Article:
To baldly go

Getting your head shaved is one of those big moments. It’s such a bold statement. You can no longer pretend cancer hasn’t happened. Some people get it done as soon as the treatment starts but I waited as long as possible.

For most of my chemotherapy I wore an ice cold cap which protected the hair follicles by freezing my scalp. It worked pretty well but was so painful that in the end I had to ditch it. Thats when the hair loss began properly.

I didn’t go completely bald. Oh, no. I was left with big freaky tufts of soft fluffy hair. It was a cross between a mullet and a mohican. A mullhican if you like.

Meet the mullhican

I really needed to get it shaved off so it would all regrow at the same length. It’s more than five weeks since the chemo ended. Amazingly my eyelashes and eyebrows have already started to reappear. It won’t be long before my hair also comes back to life.

It was good to be doing something kinda normal again. The last time I visited Daniel Galvin, my hairdressers in London, it was a few days before my massive cancer operation. I had a cut and a bouncy blow dry. I wanted to go into hospital with it looking lovely. I’m sure the surgeons appreciated the effort.

My friend Angela has been cutting my hair ever since I moved back to Britain. When I was abroad I had plenty of bad hair days – it had been “accidentally” dyed orange and subjected to many dodgy styles. Angela helped to nurse my hair back to good health. It was finally in great condition and I really liked how it looked. Now I was getting her to chop it all off.

As Angela set to work, she kept checking that I wanted it all gone. I certainly did.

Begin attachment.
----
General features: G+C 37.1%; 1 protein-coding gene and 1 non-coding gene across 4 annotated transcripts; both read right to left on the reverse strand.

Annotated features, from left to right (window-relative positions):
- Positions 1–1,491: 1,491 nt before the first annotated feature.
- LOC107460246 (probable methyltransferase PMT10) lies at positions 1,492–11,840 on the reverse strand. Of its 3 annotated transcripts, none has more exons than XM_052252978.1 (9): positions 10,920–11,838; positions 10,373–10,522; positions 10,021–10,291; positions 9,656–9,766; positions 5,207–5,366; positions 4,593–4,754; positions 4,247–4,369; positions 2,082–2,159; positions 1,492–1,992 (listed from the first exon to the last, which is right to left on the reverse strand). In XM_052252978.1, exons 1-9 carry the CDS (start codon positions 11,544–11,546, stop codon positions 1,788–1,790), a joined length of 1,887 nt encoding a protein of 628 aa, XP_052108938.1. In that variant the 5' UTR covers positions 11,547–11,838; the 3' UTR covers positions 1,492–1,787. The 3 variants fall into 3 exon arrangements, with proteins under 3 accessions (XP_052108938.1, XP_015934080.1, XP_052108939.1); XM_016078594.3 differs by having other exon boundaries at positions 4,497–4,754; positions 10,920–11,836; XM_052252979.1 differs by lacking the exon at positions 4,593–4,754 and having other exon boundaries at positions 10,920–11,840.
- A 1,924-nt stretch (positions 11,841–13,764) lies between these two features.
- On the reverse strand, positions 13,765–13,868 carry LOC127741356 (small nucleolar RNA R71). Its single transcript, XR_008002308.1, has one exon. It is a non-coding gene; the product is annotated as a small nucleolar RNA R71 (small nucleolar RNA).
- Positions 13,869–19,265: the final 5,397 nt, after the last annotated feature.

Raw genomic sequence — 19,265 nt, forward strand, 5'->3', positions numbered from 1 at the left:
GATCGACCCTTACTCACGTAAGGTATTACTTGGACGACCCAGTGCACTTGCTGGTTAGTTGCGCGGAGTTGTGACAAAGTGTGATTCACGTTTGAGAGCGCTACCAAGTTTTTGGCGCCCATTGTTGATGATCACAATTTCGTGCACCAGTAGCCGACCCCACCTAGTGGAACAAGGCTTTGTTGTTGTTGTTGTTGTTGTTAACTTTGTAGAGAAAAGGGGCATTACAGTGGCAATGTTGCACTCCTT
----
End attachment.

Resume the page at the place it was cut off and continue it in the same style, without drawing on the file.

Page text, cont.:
Here come the clippers

It’s taken me months to feel okay about losing my hair. Compared to what I’ve been through it shouldn’t have been a big deal but it was. It’s bad enough to have to fight a killer disease twice. I didn’t want to have another Sinéad O’Conner. However, I slowly got used to being a skinhead again.

Sitting in the busy salon with my tufty mullhican I wasn’t upset or even embarrassed. I was ready for my new look.

I’d thought I was going to get a baldy head, all smooth and shiny. I was worried that I was going to look awful. Instead Angela gave me a number three all over. I managed to avoid getting a close shave. I’’m really happy at how it turned out.

Hey cancer – look – I still have some hair!!!

Tah dah!

Before the drastic cut, I was scared to touch my hair because it would just fall out in my hands. Strands of the stuff got everywhere. It’s now very very short but it feels thick and strong.

With my real hair sorted it was time to introduce Candice and Raquel. This was their first trip to the hairdressers. I needed Angela to work her magic on my wigs and she couldn’t wait to get her hands on them.

The trouble with wearing a wig is that it can so easily look fake. Like a lump of unnaturally big hair that’s been plonked on your head.

Angela, me and Raquel

After both getting a trim, they looked much better and a whole lot less wig like. Even so, I won’t be wearing them all the time. They’re far too hot and itchy.

I’m so glad to have finally got rid of the fluffy mullhican. It was actually making me appear a lot sicker than I was. I had started to hate what I saw. This was something that cancer had done to me.

I’ve taken back control and now when I look in the mirror I see a new start.